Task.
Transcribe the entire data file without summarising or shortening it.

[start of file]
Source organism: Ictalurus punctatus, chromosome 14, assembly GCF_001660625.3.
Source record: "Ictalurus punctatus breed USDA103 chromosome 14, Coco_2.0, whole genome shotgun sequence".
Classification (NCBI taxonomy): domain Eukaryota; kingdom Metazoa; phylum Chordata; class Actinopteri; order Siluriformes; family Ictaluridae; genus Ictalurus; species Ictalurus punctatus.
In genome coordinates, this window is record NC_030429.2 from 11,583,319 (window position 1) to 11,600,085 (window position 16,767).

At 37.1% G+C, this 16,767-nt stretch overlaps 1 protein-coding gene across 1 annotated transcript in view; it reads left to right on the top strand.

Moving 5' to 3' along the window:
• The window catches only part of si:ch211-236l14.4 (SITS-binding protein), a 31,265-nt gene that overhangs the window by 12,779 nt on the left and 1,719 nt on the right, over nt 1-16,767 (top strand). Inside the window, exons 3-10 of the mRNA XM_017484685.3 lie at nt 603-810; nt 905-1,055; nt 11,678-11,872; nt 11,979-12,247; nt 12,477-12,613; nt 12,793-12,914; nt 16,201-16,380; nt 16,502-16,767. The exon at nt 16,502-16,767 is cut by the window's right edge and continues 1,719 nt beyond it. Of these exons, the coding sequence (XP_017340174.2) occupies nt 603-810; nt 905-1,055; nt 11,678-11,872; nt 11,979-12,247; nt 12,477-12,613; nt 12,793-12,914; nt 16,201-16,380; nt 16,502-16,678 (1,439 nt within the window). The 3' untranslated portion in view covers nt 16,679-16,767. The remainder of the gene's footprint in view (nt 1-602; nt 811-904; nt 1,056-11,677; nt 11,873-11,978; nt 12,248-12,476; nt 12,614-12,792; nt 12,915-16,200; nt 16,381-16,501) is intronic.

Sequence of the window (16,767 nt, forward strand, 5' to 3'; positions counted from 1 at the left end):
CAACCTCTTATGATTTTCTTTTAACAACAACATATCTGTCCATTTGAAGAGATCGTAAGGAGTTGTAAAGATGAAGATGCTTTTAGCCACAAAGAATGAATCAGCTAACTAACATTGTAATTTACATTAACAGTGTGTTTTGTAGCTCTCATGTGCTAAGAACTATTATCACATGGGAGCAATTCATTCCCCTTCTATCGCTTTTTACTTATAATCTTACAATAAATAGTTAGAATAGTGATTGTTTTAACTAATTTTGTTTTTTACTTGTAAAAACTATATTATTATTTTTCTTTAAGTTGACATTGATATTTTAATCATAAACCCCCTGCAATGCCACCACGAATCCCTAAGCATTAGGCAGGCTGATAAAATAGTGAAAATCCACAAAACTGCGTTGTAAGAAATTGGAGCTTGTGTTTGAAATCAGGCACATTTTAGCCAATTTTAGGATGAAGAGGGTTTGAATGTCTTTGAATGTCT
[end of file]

Source organism: Ictalurus punctatus, chromosome 14, assembly GCF_001660625.3.
Source record: "Ictalurus punctatus breed USDA103 chromosome 14, Coco_2.0, whole genome shotgun sequence".
Classification (NCBI taxonomy): domain Eukaryota; kingdom Metazoa; phylum Chordata; class Actinopteri; order Siluriformes; family Ictaluridae; genus Ictalurus; species Ictalurus punctatus.
In genome coordinates, this window is record NC_030429.2 from 11,583,319 (window position 1) to 11,600,085 (window position 16,767).

At 37.1% G+C, this 16,767-nt stretch overlaps 1 protein-coding gene across 1 annotated transcript in view; it reads left to right on the top strand.

Moving 5' to 3' along the window:
• The window catches only part of si:ch211-236l14.4 (SITS-binding protein), a 31,265-nt gene that overhangs the window by 12,779 nt on the left and 1,719 nt on the right, over nt 1-16,767 (top strand). Inside the window, exons 3-10 of the mRNA XM_017484685.3 lie at nt 603-810; nt 905-1,055; nt 11,678-11,872; nt 11,979-12,247; nt 12,477-12,613; nt 12,793-12,914; nt 16,201-16,380; nt 16,502-16,767. The exon at nt 16,502-16,767 is cut by the window's right edge and continues 1,719 nt beyond it. Of these exons, the coding sequence (XP_017340174.2) occupies nt 603-810; nt 905-1,055; nt 11,678-11,872; nt 11,979-12,247; nt 12,477-12,613; nt 12,793-12,914; nt 16,201-16,380; nt 16,502-16,678 (1,439 nt within the window). The 3' untranslated portion in view covers nt 16,679-16,767. The remainder of the gene's footprint in view (nt 1-602; nt 811-904; nt 1,056-11,677; nt 11,873-11,978; nt 12,248-12,476; nt 12,614-12,792; nt 12,915-16,200; nt 16,381-16,501) is intronic.

Sequence of the window (16,767 nt, forward strand, 5' to 3'; positions counted from 1 at the left end):
CAACCTCTTATGATTTTCTTTTAACAACAACATATCTGTCCATTTGAAGAGATCGTAAGGAGTTGTAAAGATGAAGATGCTTTTAGCCACAAAGAATGAATCAGCTAACTAACATTGTAATTTACATTAACAGTGTGTTTTGTAGCTCTCATGTGCTAAGAACTATTATCACATGGGAGCAATTCATTCCCCTTCTATCGCTTTTTACTTATAATCTTACAATAAATAGTTAGAATAGTGATTGTTTTAACTAATTTTGTTTTTTACTTGTAAAAACTATATTATTATTTTTCTTTAAGTTGACATTGATATTTTAATCATAAACCCCCTGCAATGCCACCACGAATCCCTAAGCATTAGGCAGGCTGATAAAATAGTGAAAATCCACAAAACTGCGTTGTAAGAAATTGGAGCTTGTGTTTGAAATCAGGCACATTTTAGCCAATTTTAGGATGAAGAGGGTTTGAATGTCTTTGAATGTCT